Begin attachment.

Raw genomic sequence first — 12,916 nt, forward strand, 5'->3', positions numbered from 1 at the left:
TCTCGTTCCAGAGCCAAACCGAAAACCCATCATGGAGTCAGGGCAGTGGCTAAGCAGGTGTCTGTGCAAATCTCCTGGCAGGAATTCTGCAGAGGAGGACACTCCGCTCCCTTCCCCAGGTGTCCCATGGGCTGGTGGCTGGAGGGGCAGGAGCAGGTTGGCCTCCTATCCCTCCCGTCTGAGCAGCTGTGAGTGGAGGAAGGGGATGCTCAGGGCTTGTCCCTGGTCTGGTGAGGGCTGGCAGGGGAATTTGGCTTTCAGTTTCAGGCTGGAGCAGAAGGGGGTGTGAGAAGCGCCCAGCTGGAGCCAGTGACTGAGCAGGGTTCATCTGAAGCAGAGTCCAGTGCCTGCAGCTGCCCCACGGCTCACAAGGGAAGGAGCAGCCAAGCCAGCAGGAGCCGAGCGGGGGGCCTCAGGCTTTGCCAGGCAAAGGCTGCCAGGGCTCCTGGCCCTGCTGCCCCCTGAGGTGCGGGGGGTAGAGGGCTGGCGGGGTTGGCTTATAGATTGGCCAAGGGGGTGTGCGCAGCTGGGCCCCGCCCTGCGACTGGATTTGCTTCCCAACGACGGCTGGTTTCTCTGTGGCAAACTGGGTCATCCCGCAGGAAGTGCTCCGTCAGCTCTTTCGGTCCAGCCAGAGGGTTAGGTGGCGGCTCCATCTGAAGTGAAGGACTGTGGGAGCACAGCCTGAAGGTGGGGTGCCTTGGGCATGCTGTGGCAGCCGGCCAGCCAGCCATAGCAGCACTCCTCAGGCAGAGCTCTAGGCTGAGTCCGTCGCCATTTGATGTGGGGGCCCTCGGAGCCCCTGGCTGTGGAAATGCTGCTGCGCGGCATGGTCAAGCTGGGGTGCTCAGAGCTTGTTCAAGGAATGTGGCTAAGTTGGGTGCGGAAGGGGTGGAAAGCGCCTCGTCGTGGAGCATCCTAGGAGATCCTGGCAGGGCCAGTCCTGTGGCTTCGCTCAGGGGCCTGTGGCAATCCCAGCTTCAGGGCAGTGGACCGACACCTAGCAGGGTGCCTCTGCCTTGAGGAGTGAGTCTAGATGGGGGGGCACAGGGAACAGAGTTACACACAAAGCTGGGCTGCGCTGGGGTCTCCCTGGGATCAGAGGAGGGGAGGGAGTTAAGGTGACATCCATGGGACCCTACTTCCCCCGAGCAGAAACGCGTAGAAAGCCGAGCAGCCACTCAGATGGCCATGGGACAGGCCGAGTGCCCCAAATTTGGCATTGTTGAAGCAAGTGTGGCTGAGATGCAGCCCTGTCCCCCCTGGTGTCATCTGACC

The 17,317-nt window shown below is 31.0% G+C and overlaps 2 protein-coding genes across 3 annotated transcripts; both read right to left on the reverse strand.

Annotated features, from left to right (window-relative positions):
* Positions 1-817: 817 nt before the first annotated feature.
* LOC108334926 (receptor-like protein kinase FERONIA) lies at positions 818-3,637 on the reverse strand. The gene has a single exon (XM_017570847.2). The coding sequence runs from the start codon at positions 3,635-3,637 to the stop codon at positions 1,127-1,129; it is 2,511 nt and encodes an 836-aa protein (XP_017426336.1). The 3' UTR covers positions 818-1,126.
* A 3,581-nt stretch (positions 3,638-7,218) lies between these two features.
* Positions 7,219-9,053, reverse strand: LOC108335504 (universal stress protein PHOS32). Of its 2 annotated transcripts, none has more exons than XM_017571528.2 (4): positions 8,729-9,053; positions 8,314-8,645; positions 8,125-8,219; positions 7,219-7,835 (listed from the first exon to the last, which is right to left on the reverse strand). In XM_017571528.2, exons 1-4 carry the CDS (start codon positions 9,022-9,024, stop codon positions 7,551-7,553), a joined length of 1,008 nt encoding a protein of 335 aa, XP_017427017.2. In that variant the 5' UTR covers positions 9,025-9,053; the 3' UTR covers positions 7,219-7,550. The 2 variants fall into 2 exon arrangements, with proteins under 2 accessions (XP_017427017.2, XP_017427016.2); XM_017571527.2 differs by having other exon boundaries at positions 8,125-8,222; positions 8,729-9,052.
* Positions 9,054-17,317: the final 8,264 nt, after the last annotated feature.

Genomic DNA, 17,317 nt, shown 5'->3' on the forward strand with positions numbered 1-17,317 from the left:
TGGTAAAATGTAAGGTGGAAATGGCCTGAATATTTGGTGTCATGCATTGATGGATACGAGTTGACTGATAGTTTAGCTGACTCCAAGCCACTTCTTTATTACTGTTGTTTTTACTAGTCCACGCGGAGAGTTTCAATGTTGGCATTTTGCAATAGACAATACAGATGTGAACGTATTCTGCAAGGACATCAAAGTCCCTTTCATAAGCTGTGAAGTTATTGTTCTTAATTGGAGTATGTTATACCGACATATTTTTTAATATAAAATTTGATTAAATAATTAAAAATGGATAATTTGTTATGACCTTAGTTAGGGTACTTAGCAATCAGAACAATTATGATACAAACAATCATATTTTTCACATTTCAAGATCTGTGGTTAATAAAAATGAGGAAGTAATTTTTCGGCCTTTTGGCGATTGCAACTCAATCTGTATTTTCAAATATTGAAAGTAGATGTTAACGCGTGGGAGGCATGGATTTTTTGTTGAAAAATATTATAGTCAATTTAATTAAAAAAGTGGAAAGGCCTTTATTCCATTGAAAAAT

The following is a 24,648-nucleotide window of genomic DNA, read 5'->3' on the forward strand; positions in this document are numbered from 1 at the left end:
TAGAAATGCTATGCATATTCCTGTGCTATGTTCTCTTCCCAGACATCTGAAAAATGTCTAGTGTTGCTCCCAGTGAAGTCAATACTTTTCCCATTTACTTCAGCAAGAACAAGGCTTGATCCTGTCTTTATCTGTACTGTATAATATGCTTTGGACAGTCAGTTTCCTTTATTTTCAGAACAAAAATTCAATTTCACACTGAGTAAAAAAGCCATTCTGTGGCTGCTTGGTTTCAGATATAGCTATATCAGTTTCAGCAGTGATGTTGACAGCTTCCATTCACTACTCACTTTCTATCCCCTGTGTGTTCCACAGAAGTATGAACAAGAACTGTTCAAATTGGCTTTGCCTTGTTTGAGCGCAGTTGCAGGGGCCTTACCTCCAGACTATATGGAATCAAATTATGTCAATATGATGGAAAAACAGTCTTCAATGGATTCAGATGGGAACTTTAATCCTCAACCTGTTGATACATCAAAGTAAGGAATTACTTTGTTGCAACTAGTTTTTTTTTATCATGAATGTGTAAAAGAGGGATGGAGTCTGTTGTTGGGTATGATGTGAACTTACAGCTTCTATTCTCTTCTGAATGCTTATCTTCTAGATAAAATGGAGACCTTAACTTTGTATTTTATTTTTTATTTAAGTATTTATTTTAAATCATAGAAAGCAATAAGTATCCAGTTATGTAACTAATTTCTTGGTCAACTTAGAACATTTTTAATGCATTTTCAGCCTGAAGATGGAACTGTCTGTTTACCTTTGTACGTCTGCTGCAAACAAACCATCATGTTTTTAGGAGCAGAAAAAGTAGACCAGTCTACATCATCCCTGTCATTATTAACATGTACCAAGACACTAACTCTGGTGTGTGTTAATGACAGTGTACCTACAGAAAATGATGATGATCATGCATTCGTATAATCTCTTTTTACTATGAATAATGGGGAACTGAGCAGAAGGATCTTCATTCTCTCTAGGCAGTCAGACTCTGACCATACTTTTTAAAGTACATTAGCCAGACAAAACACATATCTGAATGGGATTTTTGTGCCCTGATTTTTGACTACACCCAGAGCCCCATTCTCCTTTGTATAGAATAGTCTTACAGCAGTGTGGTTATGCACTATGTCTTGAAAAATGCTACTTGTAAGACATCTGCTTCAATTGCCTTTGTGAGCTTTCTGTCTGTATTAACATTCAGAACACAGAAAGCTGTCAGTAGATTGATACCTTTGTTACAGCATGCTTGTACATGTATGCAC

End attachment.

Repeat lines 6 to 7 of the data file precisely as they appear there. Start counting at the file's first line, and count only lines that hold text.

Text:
* LOC108334926 (receptor-like protein kinase FERONIA) lies at positions 818-3,637 on the reverse strand. The gene has a single exon (XM_017570847.2). The coding sequence runs from the start codon at positions 3,635-3,637 to the stop codon at positions 1,127-1,129; it is 2,511 nt and encodes an 836-aa protein (XP_017426336.1). The 3' UTR covers positions 818-1,126.
* A 3,581-nt stretch (positions 3,638-7,218) lies between these two features.